Tuesday, October 5, 2021
The Issue Is... How might we co-design the future of nursing and health? Time: 9:00am - 10:00am Locations: Online Details:
A nationally renowned researcher, leader and health equity advocate, Dr. Sarah Szanton, PhD, RN, FAAN, and Patricia M. Davidson Health Equity and Social Justice Endowed Professor, was named Dean of the Johns Hopkins School of Nursing (JHSON) in August 2021.
Szanton took a non-traditional path to nursing, first becoming a lobbyist to fight for reproductive health. Working on Capitol Hill she frequently encountered nurse practitioners advocating for their populations and decided to change careers, inspired by the deep understanding that nurses had of the communities with which they worked. After working with migrant workers, people experiencing homelessness, and providing house calls to under resourced communities, she decided to get her PhD.
Szanton is best known for co-developing the visionary CAPABLE program after years spent providing house calls predominately to low income, African American older adults in West Baltimore. The program, which combines handyman services with nursing and occupational therapy to improve mobility, reduce disability, and decrease healthcare costs, has been researched and scaled to 45 places in 23 States, and is currently expanding through several policy mechanisms as Medicare Advantage and Value Based care.
Streaming Live via Zoom:
Join from PC, Mac, Linux, iOS or Android: https://jhuson.zoom.us/j/99287831238
Or iPhone one-tap (US Toll):
301-715-8592 (Maryland local)
877-853-5257 (US Toll Free)
Meeting ID: 992 8783 1238
For interest outside of the School of Nursing please contact the Aging Center at
firstname.lastname@example.org for the Zoom password.
Sponsored by The Center for Innovative Care in Aging
"A Concert for the Cosmos", Virtual Concert by Afro House in support of Backyard Basecamp Time: 12:00pm - 1:00pm Locations: Online Details:
On Tuesday, October 5 from 12-1pm ET, Afro House, the Baltimore-based “music-driven performance art house,” presents “A Concert for the Cosmos,” the opening event on this season’s Racial Justice Concert Series. This event is part of SOURCE’s 2021 Baltimore Week.
Founded in 2011 by Alisha and Scott Patterson, Afro House is a Baltimore-based, music-driven performance art house. Afro House is grounded in the belief that art can disrupt and transform the human imagination, providing fresh eyes to view both past and present, challenging artists and audiences to create a better future.
Describing their upcoming performance “A Concert for the Cosmos,” Afro House writes “From the outer most reaches of the cosmos, Afro House’s Astronaut Symphony will stretch, dismantle, and reframe everything you think you know about sound. Fueled by raw energy and futuristic vibrations, the genres of opera, punk and jazz will animate original symphonic performance art pieces composed by Scott Patterson, thus bringing 25th Century music to the here and now.”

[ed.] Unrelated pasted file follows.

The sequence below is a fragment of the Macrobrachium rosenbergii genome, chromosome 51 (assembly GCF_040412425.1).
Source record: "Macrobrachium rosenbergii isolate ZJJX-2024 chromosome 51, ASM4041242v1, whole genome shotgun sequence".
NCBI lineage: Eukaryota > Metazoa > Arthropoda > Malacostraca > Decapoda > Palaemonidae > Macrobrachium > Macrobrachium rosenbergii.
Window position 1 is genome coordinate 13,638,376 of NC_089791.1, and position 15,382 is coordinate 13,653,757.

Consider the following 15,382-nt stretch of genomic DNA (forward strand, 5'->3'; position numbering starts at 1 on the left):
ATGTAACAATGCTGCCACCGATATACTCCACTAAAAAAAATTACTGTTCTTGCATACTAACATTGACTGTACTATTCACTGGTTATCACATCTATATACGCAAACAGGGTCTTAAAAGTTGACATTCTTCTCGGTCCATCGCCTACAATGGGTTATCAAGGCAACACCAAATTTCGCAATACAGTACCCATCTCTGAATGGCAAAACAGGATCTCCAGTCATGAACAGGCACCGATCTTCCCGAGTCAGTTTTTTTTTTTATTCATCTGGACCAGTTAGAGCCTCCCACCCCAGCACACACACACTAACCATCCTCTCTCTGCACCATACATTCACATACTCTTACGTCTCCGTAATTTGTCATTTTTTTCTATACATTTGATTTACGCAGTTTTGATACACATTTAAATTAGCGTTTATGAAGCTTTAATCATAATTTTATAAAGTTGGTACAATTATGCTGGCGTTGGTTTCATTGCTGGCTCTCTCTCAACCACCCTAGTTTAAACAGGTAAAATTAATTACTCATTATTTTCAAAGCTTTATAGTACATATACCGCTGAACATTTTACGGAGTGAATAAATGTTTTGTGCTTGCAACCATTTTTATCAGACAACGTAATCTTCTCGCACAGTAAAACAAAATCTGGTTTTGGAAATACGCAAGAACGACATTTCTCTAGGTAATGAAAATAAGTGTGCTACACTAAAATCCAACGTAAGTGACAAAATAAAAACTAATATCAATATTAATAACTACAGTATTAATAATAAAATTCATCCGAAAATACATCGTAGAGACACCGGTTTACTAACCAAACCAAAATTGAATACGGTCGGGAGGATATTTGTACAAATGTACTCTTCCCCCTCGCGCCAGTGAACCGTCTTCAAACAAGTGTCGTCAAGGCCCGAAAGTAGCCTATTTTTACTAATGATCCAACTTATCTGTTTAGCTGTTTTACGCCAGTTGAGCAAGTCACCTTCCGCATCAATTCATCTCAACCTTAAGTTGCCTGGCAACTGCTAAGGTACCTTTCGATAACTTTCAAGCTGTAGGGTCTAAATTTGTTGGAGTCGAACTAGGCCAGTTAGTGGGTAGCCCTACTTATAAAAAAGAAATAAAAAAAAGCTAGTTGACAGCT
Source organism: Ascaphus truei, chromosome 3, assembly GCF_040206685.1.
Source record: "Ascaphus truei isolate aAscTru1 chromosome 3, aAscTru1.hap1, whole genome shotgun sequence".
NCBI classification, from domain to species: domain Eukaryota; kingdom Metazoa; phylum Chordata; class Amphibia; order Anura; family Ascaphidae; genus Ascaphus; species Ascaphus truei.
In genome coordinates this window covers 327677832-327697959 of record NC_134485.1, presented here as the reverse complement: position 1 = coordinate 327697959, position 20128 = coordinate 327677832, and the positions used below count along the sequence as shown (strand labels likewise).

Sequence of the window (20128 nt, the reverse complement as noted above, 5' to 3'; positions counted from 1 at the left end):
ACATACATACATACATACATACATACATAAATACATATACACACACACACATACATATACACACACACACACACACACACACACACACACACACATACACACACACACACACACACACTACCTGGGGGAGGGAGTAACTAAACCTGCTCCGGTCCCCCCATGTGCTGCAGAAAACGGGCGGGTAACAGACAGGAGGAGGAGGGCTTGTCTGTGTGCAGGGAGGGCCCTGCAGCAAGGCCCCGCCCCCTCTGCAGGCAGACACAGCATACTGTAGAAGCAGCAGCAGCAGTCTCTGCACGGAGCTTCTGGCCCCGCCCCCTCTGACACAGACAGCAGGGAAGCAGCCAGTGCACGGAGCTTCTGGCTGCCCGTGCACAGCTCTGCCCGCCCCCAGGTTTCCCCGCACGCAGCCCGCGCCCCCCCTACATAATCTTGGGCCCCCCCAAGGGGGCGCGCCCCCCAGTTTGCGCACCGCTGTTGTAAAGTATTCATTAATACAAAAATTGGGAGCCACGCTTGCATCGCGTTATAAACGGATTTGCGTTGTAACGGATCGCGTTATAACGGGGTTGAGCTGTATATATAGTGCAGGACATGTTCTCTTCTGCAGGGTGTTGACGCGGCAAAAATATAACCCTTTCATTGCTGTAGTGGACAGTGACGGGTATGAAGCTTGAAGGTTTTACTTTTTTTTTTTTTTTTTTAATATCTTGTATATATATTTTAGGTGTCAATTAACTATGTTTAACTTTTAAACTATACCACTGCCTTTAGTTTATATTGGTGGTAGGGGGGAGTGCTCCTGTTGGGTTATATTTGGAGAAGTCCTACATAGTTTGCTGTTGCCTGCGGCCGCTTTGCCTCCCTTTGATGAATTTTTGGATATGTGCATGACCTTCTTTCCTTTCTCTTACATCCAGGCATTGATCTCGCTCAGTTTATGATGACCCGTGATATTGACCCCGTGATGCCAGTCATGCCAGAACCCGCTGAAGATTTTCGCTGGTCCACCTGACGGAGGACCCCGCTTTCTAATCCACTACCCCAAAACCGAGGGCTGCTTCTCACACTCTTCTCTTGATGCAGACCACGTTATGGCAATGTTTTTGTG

Afro House offers this concert in support of Backyard Basecamp, an organization that works to “(re)connect Black, Indigenous, and People of Color to land and nature.” During the performance, Jordan Bethea, a member of Backyard Basecamp's Farm Team, will discuss the organization’s work and explain how viewers can get involved. The performance will be streamed live via Youtube from Baltimore’s Creative Alliance.
The Racial Justice Concert Series (RJCS), a collaboration among Johns Hopkins students, faculty and staff, harnesses the power of music to bring awareness to issues of racism in Baltimore, and to support Baltimore organizations that focus on racial justice work. The RJCS features performances by Baltimore musicians and provides a platform for racial justice organizations to educate audiences about their efforts. The RJCS is cooperatively produced and funded by the Johns Hopkins Program in Arts, Humanities, & Health, Johns Hopkins Center for Music and Medicine, and Johns Hopkins International Arts & Mind Lab.
Henrietta Lacks Memorial Award Time: 3:00pm - Mon. 10/11 5:00pm Locations: None Details:
The Henrietta Lacks Memorial Award was established in honor of former Turner Station resident and Johns Hopkins cancer patient Henrietta Lacks, whose cells helped make possible ground-breaking advances in medical research. The Johns Hopkins Urban Health Institute (UHI) offers this $15,000 award to Baltimore City community-based programs working in partnership with Johns Hopkins faculty, students, or staff to highlight the importance of community-university collaborations, recognize the accomplishments which can be achieved by such partnerships, and continue to support the efforts of the partnership.
Nominations are due by October 11, 2021 at 5:00 pm.